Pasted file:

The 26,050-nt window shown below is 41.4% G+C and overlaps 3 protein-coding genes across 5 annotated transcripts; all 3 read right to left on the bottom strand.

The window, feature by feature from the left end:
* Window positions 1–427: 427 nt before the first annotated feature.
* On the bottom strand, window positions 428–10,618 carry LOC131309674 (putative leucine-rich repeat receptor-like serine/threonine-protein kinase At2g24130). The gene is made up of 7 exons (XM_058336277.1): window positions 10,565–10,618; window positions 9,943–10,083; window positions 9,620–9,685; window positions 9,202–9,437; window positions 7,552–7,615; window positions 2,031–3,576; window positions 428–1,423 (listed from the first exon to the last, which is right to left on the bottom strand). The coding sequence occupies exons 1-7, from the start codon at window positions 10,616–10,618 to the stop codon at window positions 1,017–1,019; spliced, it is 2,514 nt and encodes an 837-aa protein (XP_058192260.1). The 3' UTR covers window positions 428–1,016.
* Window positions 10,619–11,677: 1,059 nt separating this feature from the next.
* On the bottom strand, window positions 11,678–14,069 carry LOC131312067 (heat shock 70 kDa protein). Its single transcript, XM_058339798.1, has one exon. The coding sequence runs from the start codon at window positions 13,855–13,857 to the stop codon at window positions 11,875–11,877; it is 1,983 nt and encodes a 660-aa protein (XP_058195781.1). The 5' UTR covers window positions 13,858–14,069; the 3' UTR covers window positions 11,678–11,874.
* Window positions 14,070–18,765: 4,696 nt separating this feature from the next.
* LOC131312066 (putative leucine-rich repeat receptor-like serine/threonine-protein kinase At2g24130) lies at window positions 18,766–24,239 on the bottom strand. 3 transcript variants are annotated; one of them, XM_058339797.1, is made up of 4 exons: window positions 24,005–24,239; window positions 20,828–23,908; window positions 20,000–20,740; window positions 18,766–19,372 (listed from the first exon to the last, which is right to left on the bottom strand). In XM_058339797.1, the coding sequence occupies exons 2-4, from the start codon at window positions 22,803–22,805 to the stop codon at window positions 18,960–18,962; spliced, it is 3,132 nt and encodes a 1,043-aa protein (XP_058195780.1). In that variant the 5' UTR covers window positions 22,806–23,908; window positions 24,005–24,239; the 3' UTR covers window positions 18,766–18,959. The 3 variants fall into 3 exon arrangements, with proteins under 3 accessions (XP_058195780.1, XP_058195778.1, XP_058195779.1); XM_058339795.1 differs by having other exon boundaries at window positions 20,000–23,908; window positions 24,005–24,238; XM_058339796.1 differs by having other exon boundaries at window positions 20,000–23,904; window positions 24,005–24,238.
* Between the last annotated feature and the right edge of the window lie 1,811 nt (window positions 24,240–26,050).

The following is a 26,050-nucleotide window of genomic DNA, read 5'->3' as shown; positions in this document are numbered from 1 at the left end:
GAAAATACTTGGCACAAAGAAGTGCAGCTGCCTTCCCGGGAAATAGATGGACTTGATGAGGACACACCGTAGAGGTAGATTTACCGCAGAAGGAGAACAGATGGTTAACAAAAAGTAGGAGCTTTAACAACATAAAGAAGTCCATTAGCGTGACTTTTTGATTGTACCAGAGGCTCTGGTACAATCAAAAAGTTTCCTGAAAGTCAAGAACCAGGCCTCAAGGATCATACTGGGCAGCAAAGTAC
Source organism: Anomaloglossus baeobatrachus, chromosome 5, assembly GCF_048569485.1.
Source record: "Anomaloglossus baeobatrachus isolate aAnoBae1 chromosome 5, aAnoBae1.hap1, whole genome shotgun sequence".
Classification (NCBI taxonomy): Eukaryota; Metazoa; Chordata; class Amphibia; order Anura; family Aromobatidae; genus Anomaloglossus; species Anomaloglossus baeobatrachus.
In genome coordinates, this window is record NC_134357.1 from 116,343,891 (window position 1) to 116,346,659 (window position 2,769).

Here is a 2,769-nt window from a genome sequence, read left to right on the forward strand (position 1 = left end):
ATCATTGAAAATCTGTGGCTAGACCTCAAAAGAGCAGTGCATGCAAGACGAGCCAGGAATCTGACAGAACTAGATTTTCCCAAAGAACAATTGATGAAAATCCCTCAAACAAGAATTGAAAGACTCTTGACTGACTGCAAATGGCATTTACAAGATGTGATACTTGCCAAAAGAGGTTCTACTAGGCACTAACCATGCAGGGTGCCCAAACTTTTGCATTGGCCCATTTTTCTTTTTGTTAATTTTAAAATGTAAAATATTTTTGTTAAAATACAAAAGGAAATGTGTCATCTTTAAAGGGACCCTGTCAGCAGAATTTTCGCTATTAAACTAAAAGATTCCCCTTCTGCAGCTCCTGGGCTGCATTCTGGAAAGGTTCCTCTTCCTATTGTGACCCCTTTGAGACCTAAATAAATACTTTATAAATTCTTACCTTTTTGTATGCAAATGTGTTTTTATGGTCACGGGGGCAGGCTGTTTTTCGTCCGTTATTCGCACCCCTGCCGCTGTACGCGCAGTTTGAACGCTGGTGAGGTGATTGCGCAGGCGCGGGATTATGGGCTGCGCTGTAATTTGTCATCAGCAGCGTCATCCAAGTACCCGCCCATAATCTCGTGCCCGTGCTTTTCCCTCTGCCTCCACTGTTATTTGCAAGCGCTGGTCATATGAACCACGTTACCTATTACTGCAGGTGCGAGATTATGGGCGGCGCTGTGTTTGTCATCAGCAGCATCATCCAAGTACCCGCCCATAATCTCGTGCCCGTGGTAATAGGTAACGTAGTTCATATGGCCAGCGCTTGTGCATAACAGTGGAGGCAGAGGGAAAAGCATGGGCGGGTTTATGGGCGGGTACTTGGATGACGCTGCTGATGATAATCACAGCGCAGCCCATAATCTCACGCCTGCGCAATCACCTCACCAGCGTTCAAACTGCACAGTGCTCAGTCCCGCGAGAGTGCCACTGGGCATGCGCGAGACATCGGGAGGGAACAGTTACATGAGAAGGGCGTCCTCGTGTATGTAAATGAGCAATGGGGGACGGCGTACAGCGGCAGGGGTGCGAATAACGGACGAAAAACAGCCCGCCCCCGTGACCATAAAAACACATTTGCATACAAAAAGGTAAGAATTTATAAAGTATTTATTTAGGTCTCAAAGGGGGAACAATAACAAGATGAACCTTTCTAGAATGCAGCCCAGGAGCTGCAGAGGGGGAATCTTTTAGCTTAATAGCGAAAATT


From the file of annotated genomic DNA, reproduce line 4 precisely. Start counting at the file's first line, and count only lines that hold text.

* On the bottom strand, window positions 428–10,618 carry LOC131309674 (putative leucine-rich repeat receptor-like serine/threonine-protein kinase At2g24130). The gene is made up of 7 exons (XM_058336277.1): window positions 10,565–10,618; window positions 9,943–10,083; window positions 9,620–9,685; window positions 9,202–9,437; window positions 7,552–7,615; window positions 2,031–3,576; window positions 428–1,423 (listed from the first exon to the last, which is right to left on the bottom strand). The coding sequence occupies exons 1-7, from the start codon at window positions 10,616–10,618 to the stop codon at window positions 1,017–1,019; spliced, it is 2,514 nt and encodes an 837-aa protein (XP_058192260.1). The 3' UTR covers window positions 428–1,016.